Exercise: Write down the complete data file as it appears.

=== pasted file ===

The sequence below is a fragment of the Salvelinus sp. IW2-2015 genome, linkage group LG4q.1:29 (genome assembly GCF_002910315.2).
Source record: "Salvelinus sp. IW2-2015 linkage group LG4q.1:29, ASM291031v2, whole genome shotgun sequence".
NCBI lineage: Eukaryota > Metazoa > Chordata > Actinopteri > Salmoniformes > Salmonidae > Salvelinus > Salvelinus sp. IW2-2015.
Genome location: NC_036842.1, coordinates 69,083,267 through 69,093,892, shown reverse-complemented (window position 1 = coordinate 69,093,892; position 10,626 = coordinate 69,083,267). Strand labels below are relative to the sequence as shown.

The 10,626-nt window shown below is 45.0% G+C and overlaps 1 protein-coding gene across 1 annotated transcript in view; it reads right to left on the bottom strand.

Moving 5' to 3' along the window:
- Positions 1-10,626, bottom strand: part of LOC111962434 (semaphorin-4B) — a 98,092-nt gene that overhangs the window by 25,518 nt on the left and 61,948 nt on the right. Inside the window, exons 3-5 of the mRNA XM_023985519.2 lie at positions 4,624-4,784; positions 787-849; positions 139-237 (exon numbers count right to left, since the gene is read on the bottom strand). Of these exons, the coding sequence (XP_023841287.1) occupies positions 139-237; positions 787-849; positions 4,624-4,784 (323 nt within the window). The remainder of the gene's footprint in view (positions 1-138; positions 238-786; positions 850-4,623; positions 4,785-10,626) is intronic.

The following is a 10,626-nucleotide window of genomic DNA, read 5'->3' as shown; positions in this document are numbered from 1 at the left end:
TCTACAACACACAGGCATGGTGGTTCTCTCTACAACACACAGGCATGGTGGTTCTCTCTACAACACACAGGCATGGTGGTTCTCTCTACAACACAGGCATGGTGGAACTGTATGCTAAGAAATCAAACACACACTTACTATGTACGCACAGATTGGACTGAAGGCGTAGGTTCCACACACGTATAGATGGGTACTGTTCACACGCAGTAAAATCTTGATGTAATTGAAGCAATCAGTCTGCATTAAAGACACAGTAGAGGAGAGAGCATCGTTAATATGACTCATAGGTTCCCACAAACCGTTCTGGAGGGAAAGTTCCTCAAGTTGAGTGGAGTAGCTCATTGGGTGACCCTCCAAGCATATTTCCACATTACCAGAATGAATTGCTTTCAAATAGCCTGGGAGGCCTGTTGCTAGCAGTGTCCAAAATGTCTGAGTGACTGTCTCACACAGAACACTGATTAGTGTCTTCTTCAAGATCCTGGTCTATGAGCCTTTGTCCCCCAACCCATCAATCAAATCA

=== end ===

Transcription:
The sequence below is a fragment of the Salvelinus sp. IW2-2015 genome, linkage group LG4q.1:29 (genome assembly GCF_002910315.2).
Source record: "Salvelinus sp. IW2-2015 linkage group LG4q.1:29, ASM291031v2, whole genome shotgun sequence".
NCBI lineage: Eukaryota > Metazoa > Chordata > Actinopteri > Salmoniformes > Salmonidae > Salvelinus > Salvelinus sp. IW2-2015.
Genome location: NC_036842.1, coordinates 69,083,267 through 69,093,892, shown reverse-complemented (window position 1 = coordinate 69,093,892; position 10,626 = coordinate 69,083,267). Strand labels below are relative to the sequence as shown.

The 10,626-nt window shown below is 45.0% G+C and overlaps 1 protein-coding gene across 1 annotated transcript in view; it reads right to left on the bottom strand.

Moving 5' to 3' along the window:
- Positions 1-10,626, bottom strand: part of LOC111962434 (semaphorin-4B) — a 98,092-nt gene that overhangs the window by 25,518 nt on the left and 61,948 nt on the right. Inside the window, exons 3-5 of the mRNA XM_023985519.2 lie at positions 4,624-4,784; positions 787-849; positions 139-237 (exon numbers count right to left, since the gene is read on the bottom strand). Of these exons, the coding sequence (XP_023841287.1) occupies positions 139-237; positions 787-849; positions 4,624-4,784 (323 nt within the window). The remainder of the gene's footprint in view (positions 1-138; positions 238-786; positions 850-4,623; positions 4,785-10,626) is intronic.

The following is a 10,626-nucleotide window of genomic DNA, read 5'->3' as shown; positions in this document are numbered from 1 at the left end:
TCTACAACACACAGGCATGGTGGTTCTCTCTACAACACACAGGCATGGTGGTTCTCTCTACAACACACAGGCATGGTGGTTCTCTCTACAACACAGGCATGGTGGAACTGTATGCTAAGAAATCAAACACACACTTACTATGTACGCACAGATTGGACTGAAGGCGTAGGTTCCACACACGTATAGATGGGTACTGTTCACACGCAGTAAAATCTTGATGTAATTGAAGCAATCAGTCTGCATTAAAGACACAGTAGAGGAGAGAGCATCGTTAATATGACTCATAGGTTCCCACAAACCGTTCTGGAGGGAAAGTTCCTCAAGTTGAGTGGAGTAGCTCATTGGGTGACCCTCCAAGCATATTTCCACATTACCAGAATGAATTGCTTTCAAATAGCCTGGGAGGCCTGTTGCTAGCAGTGTCCAAAATGTCTGAGTGACTGTCTCACACAGAACACTGATTAGTGTCTTCTTCAAGATCCTGGTCTATGAGCCTTTGTCCCCCAACCCATCAATCAAATCA